Whether in the on-demand sector or more traditional industries, companies across the board are finding it increasingly difficult to keep ahold of their most valuable assets - their people.
Though executives attribute 72% of their company’s value to their employees, Work Institute, a Tennessee based consulting firm found 41 million people voluntarily quit their jobs in 2018, which was a 8% increase from 2017. Their estimates are that this year, the number will have risen to 47 million or roughly 1 in 3 workers.
Source: U.S. Bureau of Labor Statistics; Work Institute.
Not only is turnover a loss to a company in terms of the unique skills, knowledge and experience a churned employee takes with them when they leave, but it’s a huge financial hit too. Gallup estimated that the cost of replacing a single employee ranges from ½ to 2x their salary.
So, what is the implication of this for businesses? Is the outlook really so bleak? Can anything be done to remedy it?
Read on for the lay of the land in numbers when it comes to employee retention in 2020...
1. 16% of Gen Z and Millennial employees have quit a job because they felt the technology provided by their employer was inadequate
Millennials (early 1980s-mid 1990s) and Gen Z (mid 1990s-late 2000s) are growing to make up the global workforce in greater numbers.
It’s estimated Millennials will make up 75% of the global workforce by 2025. These generations have differing expectations of employers than their predecessors. They put greater emphasis on things like empathy, purposefulness, personal development and flexibility.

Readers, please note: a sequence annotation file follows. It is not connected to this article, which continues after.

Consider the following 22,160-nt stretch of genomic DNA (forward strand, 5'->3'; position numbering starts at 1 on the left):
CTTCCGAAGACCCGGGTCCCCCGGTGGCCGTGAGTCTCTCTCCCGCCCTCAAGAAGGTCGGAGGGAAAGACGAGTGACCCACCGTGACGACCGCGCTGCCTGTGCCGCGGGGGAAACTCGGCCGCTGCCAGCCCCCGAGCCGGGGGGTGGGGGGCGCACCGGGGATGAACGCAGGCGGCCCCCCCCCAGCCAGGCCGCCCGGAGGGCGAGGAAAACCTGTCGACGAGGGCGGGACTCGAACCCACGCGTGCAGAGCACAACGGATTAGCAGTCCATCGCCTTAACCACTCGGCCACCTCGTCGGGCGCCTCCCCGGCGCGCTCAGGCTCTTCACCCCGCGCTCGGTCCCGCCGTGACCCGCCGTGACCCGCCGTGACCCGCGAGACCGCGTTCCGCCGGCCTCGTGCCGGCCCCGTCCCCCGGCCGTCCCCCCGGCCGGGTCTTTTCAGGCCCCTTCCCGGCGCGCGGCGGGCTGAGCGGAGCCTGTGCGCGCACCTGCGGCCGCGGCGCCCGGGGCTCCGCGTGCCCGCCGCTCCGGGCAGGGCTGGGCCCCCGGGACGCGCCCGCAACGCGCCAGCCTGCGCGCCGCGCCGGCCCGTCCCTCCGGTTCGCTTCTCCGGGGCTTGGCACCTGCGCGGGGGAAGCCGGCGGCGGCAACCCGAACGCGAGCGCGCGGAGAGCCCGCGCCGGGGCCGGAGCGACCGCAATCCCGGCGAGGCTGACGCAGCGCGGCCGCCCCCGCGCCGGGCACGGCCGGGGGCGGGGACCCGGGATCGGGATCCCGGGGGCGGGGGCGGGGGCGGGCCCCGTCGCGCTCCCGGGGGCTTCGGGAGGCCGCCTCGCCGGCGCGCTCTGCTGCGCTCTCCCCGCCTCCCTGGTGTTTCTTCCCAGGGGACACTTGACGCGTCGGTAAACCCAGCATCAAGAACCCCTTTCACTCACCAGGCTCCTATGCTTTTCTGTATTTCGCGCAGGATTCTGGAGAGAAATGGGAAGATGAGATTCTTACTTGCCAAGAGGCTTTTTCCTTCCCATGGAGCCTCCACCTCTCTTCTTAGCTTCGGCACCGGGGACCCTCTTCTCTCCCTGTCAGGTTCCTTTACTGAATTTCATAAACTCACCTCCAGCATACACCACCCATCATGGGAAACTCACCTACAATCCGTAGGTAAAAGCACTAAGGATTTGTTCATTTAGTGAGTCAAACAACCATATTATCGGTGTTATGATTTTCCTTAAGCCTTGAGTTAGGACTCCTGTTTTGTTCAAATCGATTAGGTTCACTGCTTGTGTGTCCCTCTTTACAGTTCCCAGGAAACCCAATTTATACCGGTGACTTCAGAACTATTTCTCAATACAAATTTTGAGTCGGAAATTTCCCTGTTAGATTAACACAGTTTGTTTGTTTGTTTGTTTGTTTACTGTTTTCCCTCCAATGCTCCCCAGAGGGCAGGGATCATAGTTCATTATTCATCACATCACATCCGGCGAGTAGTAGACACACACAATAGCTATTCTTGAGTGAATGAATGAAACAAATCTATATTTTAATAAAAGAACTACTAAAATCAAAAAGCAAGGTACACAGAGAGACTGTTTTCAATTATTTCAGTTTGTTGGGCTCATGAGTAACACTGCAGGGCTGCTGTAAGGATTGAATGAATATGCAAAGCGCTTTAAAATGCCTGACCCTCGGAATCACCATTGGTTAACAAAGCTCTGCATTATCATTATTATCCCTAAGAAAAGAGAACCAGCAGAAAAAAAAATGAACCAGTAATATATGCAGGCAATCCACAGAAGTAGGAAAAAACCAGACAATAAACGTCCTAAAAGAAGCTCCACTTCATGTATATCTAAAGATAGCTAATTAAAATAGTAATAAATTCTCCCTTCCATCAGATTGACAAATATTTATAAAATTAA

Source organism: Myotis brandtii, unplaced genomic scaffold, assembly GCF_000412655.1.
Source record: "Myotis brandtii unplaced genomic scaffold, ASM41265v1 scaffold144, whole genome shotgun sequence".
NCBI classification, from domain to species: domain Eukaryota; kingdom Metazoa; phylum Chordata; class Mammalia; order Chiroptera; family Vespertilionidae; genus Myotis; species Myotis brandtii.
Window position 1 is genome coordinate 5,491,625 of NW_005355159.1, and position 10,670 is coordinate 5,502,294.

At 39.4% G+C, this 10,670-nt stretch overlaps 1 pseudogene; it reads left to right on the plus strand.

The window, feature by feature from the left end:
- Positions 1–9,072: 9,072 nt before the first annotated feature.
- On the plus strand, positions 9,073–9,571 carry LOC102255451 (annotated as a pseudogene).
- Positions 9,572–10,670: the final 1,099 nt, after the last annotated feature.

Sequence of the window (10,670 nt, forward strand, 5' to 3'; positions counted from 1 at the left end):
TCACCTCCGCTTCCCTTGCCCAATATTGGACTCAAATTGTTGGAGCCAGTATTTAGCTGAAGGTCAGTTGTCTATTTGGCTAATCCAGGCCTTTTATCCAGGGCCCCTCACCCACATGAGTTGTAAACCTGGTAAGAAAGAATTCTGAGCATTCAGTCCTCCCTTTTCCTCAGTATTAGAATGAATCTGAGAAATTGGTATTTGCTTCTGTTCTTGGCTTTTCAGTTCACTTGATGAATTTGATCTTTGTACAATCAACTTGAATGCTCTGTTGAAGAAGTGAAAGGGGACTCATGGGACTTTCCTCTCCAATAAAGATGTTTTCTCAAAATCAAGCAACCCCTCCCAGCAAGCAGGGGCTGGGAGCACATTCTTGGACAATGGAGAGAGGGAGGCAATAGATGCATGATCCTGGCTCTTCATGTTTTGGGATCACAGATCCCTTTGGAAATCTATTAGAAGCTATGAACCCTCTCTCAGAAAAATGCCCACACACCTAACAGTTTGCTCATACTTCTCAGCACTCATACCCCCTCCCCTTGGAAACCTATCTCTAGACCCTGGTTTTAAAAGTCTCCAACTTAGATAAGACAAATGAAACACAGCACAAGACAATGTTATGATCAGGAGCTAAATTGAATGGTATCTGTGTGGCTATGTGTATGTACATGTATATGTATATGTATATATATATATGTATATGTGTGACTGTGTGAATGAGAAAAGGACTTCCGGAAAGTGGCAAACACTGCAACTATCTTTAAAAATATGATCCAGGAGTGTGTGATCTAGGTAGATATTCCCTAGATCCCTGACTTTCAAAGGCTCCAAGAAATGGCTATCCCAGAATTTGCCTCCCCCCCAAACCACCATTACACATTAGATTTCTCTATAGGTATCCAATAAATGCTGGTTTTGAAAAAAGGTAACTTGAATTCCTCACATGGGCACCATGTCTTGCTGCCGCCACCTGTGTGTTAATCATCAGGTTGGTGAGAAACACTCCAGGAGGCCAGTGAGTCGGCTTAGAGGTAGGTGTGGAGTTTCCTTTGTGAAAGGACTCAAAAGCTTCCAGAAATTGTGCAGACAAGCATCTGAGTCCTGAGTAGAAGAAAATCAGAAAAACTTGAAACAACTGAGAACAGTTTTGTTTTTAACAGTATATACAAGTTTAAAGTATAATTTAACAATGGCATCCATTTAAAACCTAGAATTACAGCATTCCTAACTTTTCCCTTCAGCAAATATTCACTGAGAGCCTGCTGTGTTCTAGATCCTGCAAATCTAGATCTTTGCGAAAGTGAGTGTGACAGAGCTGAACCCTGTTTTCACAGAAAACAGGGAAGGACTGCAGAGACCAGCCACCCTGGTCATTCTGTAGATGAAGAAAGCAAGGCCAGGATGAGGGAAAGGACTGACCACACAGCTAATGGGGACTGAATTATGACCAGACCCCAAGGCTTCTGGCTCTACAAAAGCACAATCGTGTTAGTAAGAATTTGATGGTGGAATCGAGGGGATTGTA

Having grown up in tandem with the smartphone and social media boom, they have been weaned on technology. As a result, they carry certain technological expectations when selecting - and staying - at a workplace.
To retain Millennial and Gen Z talent, employers must stay abreast of the latest innovations and tools with which to effectively communicate, recognise, train and engage these tech savvy demographics.
2. Highly engaged business units experience 59% less employee turnover
The link between employee engagement and retention is well established. Employees who are highly engaged are 87% less likely to leave an employer.
This is because engaged employees are invested in your vision, and committed to turning it into a reality. They work productively and with purpose. They show up to work and do more of it - Gallup found a 41% reduction in absenteeism among engaged employees, and a 17% increase in productivity.
Engaged employees enthusiastically oversee successful business outcomes - businesses units that score in the top percentile of employee engagement are 2x more likely to succeed. Their passion is contagious - they consistently delight customers, exhibiting a 10% higher level of customer service and 20% increase in sales than non-engaged counterparts.
Source: Kevin Kruse via Forbes
3. Companies rated highly on employee training saw 53% lower attrition
So the statistics indicate that employee engagement is a prerequisite for lowering churn. But what engages employees?